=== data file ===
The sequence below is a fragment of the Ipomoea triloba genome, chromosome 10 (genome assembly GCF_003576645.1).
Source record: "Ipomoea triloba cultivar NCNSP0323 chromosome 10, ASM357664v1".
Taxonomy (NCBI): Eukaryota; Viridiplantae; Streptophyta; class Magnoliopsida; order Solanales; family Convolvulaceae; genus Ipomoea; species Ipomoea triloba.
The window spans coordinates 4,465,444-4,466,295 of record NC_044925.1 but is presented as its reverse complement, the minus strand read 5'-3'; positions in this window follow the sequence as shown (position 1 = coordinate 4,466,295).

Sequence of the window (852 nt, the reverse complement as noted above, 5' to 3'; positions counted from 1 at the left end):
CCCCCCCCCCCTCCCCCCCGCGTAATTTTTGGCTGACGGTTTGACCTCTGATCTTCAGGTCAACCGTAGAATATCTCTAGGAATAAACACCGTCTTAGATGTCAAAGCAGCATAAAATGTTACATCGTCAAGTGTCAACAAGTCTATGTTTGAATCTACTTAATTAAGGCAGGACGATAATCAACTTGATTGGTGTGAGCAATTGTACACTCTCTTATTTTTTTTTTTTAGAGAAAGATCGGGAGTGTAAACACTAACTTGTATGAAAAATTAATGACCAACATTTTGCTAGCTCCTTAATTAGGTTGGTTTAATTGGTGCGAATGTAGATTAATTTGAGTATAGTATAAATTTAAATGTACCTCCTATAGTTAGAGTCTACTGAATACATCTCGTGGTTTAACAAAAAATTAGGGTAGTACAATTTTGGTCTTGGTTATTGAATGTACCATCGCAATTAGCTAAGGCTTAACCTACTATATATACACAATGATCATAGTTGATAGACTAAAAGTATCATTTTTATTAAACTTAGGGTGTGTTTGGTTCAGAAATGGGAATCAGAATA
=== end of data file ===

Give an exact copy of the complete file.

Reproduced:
The sequence below is a fragment of the Ipomoea triloba genome, chromosome 10 (genome assembly GCF_003576645.1).
Source record: "Ipomoea triloba cultivar NCNSP0323 chromosome 10, ASM357664v1".
Taxonomy (NCBI): Eukaryota; Viridiplantae; Streptophyta; class Magnoliopsida; order Solanales; family Convolvulaceae; genus Ipomoea; species Ipomoea triloba.
The window spans coordinates 4,465,444-4,466,295 of record NC_044925.1 but is presented as its reverse complement, the minus strand read 5'-3'; positions in this window follow the sequence as shown (position 1 = coordinate 4,466,295).

Sequence of the window (852 nt, the reverse complement as noted above, 5' to 3'; positions counted from 1 at the left end):
CCCCCCCCCCCTCCCCCCCGCGTAATTTTTGGCTGACGGTTTGACCTCTGATCTTCAGGTCAACCGTAGAATATCTCTAGGAATAAACACCGTCTTAGATGTCAAAGCAGCATAAAATGTTACATCGTCAAGTGTCAACAAGTCTATGTTTGAATCTACTTAATTAAGGCAGGACGATAATCAACTTGATTGGTGTGAGCAATTGTACACTCTCTTATTTTTTTTTTTTAGAGAAAGATCGGGAGTGTAAACACTAACTTGTATGAAAAATTAATGACCAACATTTTGCTAGCTCCTTAATTAGGTTGGTTTAATTGGTGCGAATGTAGATTAATTTGAGTATAGTATAAATTTAAATGTACCTCCTATAGTTAGAGTCTACTGAATACATCTCGTGGTTTAACAAAAAATTAGGGTAGTACAATTTTGGTCTTGGTTATTGAATGTACCATCGCAATTAGCTAAGGCTTAACCTACTATATATACACAATGATCATAGTTGATAGACTAAAAGTATCATTTTTATTAAACTTAGGGTGTGTTTGGTTCAGAAATGGGAATCAGAATA